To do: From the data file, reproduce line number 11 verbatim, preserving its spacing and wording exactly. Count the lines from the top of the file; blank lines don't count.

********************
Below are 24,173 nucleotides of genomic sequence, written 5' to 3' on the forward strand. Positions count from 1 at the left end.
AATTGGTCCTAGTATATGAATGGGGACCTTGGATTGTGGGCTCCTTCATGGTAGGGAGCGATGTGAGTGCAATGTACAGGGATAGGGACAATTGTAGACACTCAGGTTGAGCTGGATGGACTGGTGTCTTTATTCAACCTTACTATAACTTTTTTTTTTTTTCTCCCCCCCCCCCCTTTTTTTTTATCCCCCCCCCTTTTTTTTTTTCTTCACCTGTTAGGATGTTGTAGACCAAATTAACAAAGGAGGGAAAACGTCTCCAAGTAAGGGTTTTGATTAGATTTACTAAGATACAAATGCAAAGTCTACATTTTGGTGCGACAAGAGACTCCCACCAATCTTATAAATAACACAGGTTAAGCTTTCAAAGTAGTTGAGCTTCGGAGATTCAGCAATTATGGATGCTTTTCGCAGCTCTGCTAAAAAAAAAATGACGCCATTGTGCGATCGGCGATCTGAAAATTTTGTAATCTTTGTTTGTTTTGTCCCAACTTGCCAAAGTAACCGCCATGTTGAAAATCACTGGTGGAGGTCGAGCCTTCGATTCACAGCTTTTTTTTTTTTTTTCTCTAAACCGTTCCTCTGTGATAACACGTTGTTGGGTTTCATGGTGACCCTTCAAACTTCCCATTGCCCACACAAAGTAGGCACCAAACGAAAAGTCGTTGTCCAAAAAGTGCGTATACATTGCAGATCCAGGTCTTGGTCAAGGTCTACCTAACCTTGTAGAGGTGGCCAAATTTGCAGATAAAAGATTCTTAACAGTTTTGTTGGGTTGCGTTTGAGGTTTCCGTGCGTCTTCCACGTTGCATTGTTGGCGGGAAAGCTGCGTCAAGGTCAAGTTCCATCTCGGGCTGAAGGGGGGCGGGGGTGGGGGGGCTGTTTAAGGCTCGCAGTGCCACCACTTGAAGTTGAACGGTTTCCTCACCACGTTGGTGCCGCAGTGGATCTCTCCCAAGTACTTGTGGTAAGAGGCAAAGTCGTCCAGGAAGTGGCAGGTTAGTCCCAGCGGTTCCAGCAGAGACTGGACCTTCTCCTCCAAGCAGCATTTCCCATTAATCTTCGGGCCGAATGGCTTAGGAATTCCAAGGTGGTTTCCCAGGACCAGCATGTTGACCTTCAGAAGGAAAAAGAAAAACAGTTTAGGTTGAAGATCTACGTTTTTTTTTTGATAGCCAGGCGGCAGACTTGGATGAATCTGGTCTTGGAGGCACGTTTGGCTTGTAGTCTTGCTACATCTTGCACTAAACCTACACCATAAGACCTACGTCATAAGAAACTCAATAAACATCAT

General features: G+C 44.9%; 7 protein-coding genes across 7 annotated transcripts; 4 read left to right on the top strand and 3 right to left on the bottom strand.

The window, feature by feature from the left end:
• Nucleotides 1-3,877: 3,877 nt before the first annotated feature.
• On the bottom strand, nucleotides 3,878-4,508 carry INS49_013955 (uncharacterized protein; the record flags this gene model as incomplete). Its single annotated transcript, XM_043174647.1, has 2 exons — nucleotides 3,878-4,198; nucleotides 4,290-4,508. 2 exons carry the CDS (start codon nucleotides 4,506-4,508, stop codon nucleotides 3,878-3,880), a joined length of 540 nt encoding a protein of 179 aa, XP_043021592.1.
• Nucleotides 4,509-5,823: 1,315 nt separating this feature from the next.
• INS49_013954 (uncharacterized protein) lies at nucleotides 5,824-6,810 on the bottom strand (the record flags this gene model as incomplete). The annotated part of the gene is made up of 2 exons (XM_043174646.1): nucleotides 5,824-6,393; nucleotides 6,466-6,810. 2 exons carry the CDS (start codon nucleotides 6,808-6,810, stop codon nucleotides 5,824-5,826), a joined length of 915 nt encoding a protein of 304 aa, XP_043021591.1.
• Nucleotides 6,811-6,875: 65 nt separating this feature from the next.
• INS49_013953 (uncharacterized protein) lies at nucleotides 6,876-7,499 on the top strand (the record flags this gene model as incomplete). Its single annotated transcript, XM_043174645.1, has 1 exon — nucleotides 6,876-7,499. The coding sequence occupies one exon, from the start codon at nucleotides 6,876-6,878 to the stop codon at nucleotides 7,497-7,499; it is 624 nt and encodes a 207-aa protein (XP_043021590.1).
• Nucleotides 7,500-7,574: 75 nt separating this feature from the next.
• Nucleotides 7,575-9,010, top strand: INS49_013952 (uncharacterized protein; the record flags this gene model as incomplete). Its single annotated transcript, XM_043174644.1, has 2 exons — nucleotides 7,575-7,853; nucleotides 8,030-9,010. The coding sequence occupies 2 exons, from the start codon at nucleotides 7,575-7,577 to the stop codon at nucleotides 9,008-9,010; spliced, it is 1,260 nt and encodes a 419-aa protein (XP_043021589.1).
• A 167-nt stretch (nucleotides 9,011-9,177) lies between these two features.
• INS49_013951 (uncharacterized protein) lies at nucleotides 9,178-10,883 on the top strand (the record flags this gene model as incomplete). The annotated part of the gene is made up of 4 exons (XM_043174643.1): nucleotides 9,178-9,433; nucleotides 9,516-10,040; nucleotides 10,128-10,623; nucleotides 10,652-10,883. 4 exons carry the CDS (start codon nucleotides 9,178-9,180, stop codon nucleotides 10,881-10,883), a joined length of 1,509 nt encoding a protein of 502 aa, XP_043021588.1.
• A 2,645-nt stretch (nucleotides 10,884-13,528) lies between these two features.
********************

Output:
• Nucleotides 7,500-7,574: 75 nt separating this feature from the next.